Take My Eyes

Take My Eyes

Director: Icíar Bollaín Cast: Laia Marull, Luis Tosar, Candela Peña
5.0 1

DVD (Wide Screen)

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Take My Eyes 5 out of 5 based on 0 ratings. 1 reviews.
Guest More than 1 year ago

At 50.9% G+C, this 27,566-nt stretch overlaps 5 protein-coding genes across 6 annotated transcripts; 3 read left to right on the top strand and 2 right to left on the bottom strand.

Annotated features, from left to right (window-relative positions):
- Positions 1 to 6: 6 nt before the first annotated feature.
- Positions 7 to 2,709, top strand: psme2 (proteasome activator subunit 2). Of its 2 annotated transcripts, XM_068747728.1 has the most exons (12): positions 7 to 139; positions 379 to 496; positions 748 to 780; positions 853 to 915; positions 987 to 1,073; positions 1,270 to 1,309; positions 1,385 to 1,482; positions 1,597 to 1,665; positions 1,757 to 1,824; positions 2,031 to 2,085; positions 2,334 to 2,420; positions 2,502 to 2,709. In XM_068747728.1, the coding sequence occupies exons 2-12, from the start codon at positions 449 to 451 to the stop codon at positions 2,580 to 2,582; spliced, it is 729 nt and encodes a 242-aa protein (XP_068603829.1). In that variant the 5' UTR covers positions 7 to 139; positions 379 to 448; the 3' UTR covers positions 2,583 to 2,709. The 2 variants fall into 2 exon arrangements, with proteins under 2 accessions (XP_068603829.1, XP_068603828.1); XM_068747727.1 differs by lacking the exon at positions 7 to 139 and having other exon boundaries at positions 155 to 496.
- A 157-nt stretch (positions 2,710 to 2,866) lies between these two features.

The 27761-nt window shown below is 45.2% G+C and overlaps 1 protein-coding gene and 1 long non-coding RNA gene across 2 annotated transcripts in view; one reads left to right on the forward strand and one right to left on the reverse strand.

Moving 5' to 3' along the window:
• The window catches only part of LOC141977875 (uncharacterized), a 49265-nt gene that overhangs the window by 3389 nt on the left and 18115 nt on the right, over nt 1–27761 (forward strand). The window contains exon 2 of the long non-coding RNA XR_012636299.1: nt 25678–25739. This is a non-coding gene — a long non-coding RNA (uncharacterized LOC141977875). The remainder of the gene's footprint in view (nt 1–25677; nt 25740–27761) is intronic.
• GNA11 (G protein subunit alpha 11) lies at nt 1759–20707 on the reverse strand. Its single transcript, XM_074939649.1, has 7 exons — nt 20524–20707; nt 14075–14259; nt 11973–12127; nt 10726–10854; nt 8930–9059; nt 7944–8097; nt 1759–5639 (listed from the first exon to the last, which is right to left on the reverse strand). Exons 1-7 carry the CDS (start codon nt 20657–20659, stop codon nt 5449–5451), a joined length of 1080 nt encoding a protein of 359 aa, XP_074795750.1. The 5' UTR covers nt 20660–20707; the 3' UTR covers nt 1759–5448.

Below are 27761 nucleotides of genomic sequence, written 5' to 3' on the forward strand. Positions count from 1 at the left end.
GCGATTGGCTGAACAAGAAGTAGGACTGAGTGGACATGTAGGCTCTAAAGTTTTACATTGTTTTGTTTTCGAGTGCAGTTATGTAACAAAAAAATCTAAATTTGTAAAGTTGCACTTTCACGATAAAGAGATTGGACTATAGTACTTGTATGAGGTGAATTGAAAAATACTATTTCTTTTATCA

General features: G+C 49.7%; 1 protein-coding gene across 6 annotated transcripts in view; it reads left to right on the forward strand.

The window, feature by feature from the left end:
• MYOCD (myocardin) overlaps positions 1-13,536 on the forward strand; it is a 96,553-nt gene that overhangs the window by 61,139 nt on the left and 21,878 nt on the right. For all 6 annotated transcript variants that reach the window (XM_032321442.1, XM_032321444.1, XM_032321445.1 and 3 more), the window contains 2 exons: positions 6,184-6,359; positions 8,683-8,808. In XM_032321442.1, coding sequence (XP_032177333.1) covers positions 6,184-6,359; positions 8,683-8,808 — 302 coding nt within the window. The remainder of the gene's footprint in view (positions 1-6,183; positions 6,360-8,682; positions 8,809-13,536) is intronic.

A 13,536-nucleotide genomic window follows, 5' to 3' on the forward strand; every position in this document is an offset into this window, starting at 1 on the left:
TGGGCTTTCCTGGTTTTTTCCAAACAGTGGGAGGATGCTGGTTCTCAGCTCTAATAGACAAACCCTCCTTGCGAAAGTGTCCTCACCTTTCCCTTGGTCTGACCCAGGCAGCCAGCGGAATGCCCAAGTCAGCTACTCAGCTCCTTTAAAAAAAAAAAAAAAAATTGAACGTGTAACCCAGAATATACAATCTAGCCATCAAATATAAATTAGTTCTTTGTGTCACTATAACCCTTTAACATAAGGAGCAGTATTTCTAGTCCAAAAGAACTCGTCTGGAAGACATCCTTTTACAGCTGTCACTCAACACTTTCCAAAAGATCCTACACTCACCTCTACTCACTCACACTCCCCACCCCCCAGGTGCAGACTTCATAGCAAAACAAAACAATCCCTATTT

TE DOY MIS OJOS (Take My Eyes) is a blisteringly real examination of spousal abuse - the etiology, the mechanisms, the concept of co-dependency, and the high rate of recidivism - all bound together in a brilliant screenplay by Alicia Luna and director Icíar Bollaín. It won many Goyas (read Oscars) in Spain and for good reason: this is a powerful film about an indelicate subject from a country (Spain) not usually comfortable discussing much less film such issues. Pilar (Laia Marull) and her son Juan (Nicolás Fernández Luna) live in a small apartment with husband/father Antonio (Luis Tosar), a small section of hell where daily Antonio abuses Pilar with an uncontrollable anger. Pilar and Juan leave one night to live with Pilar's soon to be married sister Ana (Candela Peña) and fiance, a Scotsman John (David Mooney). Ana encourages Pilar to divorce the abusive Antonio but Pilar is frightened, fearing she has no means of support and admitting that there are parts of Antonio she still loves. Complicating Pilar's thinking is her mother Aurora (the fine Rosa Maria Sardà) who tries to underplay the problem by insisting that all marriages have their little problems! Antonio stalks Pilar, pleading for her to return, but every encounter results in a flair-up of Antonio's abusive behavior. Pilar finds a menial job at the museum in Toledo, a position she loves and soon is training to become a guide, loving speaking tot he public about art. Antonio agrees to seek help for his behavioral problems and enters group therapy and private therapy (Sergi Calleja) and begins bringing flowers and gifts and constant attention to Ana, hoping to have her return home. And return Ana does, with Juan, and with some newfound sense of self worth form her position at the museum. But as soon as Ana is 'home' a horrifying incident occurs and she gathers the strength to see the relationship clearly and respond correctly. The cast of actors is brilliant, the pacing of the film keeps the viewer on seat's edge, the cinematography by Carles Gusi captures the magic of Toledo, Spain, the musical score by Alberto Iglesias is first rate classical writing, and the amount of information about a little understood problem is an additional reward that accompanies this superb film. The film is in Spanish with English subtitles and the DVD adds a featurette that further examines a treatment center for abusive men feels like a much needed public service ploy. This is one of those films that would be easy to ignore because of the subject matter, but that is a real reason to view it - in addition to the fact that it is such a fine work of art. Grady Harp